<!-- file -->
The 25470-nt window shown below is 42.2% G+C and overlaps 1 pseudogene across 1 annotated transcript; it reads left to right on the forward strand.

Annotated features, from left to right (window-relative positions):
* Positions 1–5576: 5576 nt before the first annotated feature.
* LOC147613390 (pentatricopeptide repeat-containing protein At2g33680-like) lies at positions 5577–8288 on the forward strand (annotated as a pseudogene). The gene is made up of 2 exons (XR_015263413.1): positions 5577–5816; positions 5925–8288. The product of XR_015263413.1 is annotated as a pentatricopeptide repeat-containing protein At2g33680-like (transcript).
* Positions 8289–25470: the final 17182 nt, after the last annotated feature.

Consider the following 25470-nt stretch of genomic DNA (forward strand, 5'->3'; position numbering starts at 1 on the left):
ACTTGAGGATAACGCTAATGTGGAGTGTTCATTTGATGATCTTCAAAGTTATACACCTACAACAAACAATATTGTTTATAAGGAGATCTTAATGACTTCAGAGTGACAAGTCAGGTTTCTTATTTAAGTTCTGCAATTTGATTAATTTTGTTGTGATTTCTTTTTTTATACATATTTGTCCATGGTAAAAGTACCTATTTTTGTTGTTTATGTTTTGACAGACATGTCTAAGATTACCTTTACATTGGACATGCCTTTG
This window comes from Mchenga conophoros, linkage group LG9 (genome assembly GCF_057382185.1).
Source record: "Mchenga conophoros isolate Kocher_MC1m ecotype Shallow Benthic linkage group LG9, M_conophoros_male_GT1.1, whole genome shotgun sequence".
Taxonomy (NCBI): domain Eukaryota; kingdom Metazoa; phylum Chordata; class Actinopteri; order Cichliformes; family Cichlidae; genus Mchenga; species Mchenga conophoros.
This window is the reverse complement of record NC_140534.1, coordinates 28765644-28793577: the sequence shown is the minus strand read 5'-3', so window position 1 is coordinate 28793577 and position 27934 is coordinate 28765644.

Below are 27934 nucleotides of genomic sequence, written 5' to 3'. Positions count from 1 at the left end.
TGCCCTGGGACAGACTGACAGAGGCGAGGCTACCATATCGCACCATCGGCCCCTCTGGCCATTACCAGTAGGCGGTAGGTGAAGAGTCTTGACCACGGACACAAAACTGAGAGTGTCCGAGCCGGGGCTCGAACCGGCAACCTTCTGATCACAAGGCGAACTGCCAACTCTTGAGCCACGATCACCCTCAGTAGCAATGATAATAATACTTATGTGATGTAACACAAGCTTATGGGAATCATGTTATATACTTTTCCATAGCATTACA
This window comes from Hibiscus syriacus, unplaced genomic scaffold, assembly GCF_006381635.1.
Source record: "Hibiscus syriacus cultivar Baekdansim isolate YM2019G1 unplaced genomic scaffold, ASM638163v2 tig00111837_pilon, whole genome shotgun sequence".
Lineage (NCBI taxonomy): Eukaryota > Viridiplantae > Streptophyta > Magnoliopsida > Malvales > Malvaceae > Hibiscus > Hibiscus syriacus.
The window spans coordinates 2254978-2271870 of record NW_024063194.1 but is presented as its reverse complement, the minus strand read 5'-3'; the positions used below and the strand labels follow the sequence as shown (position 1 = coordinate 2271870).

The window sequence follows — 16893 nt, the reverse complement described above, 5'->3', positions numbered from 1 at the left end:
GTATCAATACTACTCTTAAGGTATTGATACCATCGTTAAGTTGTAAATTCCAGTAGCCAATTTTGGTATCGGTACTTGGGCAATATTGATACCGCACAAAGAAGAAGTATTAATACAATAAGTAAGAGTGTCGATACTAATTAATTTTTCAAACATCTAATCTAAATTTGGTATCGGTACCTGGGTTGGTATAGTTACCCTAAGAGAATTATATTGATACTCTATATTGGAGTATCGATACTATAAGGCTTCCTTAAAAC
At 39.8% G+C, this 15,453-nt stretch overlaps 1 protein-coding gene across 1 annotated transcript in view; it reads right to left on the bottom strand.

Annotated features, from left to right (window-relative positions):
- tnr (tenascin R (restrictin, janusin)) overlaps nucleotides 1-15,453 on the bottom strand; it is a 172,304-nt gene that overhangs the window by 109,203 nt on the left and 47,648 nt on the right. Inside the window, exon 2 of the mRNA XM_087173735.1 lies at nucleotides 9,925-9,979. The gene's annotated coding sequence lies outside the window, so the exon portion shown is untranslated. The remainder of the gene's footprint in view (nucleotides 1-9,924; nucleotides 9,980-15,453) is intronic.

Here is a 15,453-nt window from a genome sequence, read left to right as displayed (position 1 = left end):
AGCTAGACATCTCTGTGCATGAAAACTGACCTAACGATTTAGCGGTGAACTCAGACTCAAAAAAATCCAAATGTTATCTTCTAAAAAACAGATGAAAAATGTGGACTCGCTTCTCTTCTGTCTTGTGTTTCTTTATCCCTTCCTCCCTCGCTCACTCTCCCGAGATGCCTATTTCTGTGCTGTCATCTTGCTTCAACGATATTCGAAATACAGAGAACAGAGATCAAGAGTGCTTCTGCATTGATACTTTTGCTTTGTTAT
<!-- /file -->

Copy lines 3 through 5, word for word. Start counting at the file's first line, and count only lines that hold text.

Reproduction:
* Positions 1–5576: 5576 nt before the first annotated feature.
* LOC147613390 (pentatricopeptide repeat-containing protein At2g33680-like) lies at positions 5577–8288 on the forward strand (annotated as a pseudogene). The gene is made up of 2 exons (XR_015263413.1): positions 5577–5816; positions 5925–8288. The product of XR_015263413.1 is annotated as a pentatricopeptide repeat-containing protein At2g33680-like (transcript).
* Positions 8289–25470: the final 17182 nt, after the last annotated feature.